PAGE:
Documentation of null pointer optimization?

Where can I find authoritative documentation on Rust's null pointer optimization? I've found repr(Rust) - The Rustonomicon, which says:

The classic case of this is Rust's "null pointer optimization": an enum consisting of a single outer unit variant (e.g. None ) and a (potentially nested) non- nullable pointer variant (e.g. Some(&T) ) makes the tag unnecessary. A null pointer can safely be interpreted as the unit ( None ) variant. The net result is that, for example, size_of::<Option<&T>>() == size_of::<&T>() .

But that seems like an aside rather than the official documentation of this feature. Is this officially documented somewhere?

I was in particular trying to figure out whether the optimization applies also to Box<Option<T>> (or &Option<T>).

No, the optimization does not apply to Box<Option<T>> or &Option<T>. In fact, I'm not even sure what it would mean for the optimization to apply for them.

Well, I guess strictly speaking it does apply in the sense that Option<Box<Option<T>>> has the same size as Box<Option<T>>, but I don't think that was what you meant?

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I guess the documentation of Option is the official point where this is noted

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UCG reference and the Option documentation.


Excellent, thanks all! I was surprised I'd never see that Option documentation before, until I realized it's on the module-level docs, not the docs for the enum itself. Would it be sensible for me to file an issue or a PR to copy that info to the enum docs?

My thinking was that Box<Option<T>> containing None would be represented as a null pointer, same as Option<Box<T>>.

Thinking about it some more, this would cause problems for Box::as_mut().

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I don't think that that's necessary. The type itself doesn't really have any documentation at all besides the link to the module level documentation.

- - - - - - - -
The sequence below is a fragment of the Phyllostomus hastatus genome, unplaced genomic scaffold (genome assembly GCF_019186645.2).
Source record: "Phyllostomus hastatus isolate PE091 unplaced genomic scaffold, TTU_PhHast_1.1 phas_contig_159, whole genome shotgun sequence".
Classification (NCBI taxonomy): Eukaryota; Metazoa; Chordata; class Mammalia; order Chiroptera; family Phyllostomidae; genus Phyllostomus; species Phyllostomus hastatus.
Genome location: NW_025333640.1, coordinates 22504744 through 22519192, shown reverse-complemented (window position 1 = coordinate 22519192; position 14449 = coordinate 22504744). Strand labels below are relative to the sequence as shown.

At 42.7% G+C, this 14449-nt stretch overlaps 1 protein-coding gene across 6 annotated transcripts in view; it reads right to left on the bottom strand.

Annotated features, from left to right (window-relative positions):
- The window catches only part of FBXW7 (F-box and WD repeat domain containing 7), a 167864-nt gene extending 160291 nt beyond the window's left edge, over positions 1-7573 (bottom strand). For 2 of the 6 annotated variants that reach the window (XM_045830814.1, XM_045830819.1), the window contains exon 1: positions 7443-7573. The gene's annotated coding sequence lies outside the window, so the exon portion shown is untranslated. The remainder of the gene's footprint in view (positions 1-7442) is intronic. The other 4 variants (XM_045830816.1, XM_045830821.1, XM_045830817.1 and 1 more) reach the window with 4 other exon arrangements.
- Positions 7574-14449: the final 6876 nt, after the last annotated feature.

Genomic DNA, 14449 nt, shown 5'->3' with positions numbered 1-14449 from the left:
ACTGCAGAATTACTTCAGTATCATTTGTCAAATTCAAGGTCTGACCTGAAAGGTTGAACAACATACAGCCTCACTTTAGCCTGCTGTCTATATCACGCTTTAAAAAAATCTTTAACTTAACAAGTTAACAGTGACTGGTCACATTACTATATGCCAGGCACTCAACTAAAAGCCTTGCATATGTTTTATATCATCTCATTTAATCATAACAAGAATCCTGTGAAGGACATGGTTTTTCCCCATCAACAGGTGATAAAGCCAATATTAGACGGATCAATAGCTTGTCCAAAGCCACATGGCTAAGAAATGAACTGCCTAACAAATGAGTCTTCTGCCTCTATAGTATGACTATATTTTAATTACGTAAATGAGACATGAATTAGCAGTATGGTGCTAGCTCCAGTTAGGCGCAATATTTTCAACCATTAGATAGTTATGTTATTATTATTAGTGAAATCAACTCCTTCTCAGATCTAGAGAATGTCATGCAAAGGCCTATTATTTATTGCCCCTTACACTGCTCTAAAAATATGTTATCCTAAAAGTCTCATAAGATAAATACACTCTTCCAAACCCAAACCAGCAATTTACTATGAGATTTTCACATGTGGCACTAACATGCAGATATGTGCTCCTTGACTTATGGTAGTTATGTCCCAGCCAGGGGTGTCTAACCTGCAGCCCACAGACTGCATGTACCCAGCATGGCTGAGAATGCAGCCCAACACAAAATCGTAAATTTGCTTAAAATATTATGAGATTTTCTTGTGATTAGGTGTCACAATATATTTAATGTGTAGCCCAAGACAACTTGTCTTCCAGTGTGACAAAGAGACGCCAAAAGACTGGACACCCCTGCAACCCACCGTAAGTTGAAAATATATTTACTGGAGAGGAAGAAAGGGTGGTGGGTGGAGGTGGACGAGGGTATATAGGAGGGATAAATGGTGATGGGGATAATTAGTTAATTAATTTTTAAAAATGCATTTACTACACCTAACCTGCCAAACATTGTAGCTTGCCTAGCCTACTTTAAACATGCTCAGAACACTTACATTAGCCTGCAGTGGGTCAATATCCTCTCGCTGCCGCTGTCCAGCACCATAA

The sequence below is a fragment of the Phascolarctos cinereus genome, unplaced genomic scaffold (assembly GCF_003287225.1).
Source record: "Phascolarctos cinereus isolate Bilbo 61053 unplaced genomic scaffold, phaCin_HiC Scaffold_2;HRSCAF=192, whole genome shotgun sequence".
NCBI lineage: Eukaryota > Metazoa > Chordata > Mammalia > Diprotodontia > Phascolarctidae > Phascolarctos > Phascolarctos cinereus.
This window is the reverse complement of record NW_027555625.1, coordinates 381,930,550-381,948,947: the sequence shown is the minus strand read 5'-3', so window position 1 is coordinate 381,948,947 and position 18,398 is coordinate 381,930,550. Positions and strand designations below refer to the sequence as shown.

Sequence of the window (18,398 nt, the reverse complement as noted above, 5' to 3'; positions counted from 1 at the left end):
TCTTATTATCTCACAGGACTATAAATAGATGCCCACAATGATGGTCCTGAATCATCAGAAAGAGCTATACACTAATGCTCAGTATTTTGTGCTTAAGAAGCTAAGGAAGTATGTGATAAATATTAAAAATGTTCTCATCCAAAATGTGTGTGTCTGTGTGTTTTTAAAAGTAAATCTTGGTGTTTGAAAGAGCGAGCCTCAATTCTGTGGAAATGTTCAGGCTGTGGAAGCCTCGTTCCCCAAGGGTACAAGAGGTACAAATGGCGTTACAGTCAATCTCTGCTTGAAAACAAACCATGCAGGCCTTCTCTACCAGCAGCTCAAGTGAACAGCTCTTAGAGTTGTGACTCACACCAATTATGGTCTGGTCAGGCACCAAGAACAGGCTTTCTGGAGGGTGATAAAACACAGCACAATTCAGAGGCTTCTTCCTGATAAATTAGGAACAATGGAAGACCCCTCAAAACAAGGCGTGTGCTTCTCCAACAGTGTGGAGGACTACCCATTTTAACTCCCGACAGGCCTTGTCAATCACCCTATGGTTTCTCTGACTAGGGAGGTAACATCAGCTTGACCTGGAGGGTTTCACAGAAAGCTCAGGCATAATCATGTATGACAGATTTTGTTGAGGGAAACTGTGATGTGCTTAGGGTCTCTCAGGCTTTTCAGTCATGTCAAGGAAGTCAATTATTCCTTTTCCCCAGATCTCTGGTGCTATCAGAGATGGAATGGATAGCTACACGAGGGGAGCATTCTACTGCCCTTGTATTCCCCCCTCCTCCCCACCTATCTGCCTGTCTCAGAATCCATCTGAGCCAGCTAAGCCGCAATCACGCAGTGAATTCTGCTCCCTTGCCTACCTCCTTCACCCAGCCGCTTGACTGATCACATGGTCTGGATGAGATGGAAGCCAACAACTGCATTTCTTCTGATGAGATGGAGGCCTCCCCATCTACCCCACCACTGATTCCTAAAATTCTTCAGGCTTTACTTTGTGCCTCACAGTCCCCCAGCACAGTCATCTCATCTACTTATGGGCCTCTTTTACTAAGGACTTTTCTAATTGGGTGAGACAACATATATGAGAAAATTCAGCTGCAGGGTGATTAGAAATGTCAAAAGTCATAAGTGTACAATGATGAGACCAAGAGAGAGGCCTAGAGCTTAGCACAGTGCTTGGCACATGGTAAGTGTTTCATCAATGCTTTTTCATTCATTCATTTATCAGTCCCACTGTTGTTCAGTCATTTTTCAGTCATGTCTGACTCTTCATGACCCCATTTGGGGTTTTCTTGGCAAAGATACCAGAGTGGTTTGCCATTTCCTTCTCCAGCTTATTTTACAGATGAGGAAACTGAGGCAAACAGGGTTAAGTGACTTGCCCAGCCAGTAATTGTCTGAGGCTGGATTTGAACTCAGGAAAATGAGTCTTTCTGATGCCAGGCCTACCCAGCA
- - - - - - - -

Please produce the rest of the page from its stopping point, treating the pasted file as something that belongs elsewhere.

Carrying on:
This paragraph is literally the whole thing; in my opinion this is clear enough:

The Option type. See the module level documentation for more.

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On a second thought, maybe it could be a useful thing to create put a (wikipedia style) table of contents in the beginning of the module level documentation and then just reproduce this TOC in the type documentation. This would help discoverability of those contents. This would also apply to a lot of different types. E. g. the docs for Result do the same thing; maybe someone who's already feeling familiar with enums in general would be more inclined to click through to the module level documentation of Result if they could already see that it talks about the ? operator whereas otherwise that person would think that the enum doesn't need any additional explanation.

I don't think we should actually duplicate too many contents, but more links should not hurt. After all, for some reason you either never clicked the link to the module level docs, or at least didn't read through those. (I'm actually curious which of these you think was the case and why. Feel free to try to reflect on that, it could also be useful information for evaluating the user experience.)

If you think that what described above (or some other approach that you can come up with) could make the docs better, feel free to open an issue or start a thread on


Funny, I was just reflecting on that. :slight_smile: I am often tripped up by the split between module-level and impl-level docs, in the specific case where the module is mostly geared around a single type. Examples:

My usual workflow when looking for docs is to Google, e.g. "rust str". If I wind up on the module-level page and it says "See also the str primitive type," I click that right away.

I learned that habit mainly from str and slice. For those, the module-level page includes a lot of structs that I've never used, and it doesn't include the methods, which are usually what I'm looking for. The impl page does include the methods. So I've gotten in the habit of thinking "impl docs good, module docs usually not useful," and ignoring the link that says "See the module level documentation for more."


Interesting, just noticed that for slice there's actually some significant duplication.

now that you say that (including the preceding explanations) I feel like that my experience was/is very similar. Which is probably unfortunate/suboptimal if the docs turn out to commonly teach people such a habit.

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I do the same thing. There's actually a step in the middle where I land on the doesn't-have-most-documentation page, scan the column on the left for the method or whatever I'm thinking of, and then go "oh yeah" and look at the main content area to find the link to the "real documentation".

(I guess I've never really been too bothered because generally Rust documentation is so far ahead of anything else I've had the pleasure to rely on.)

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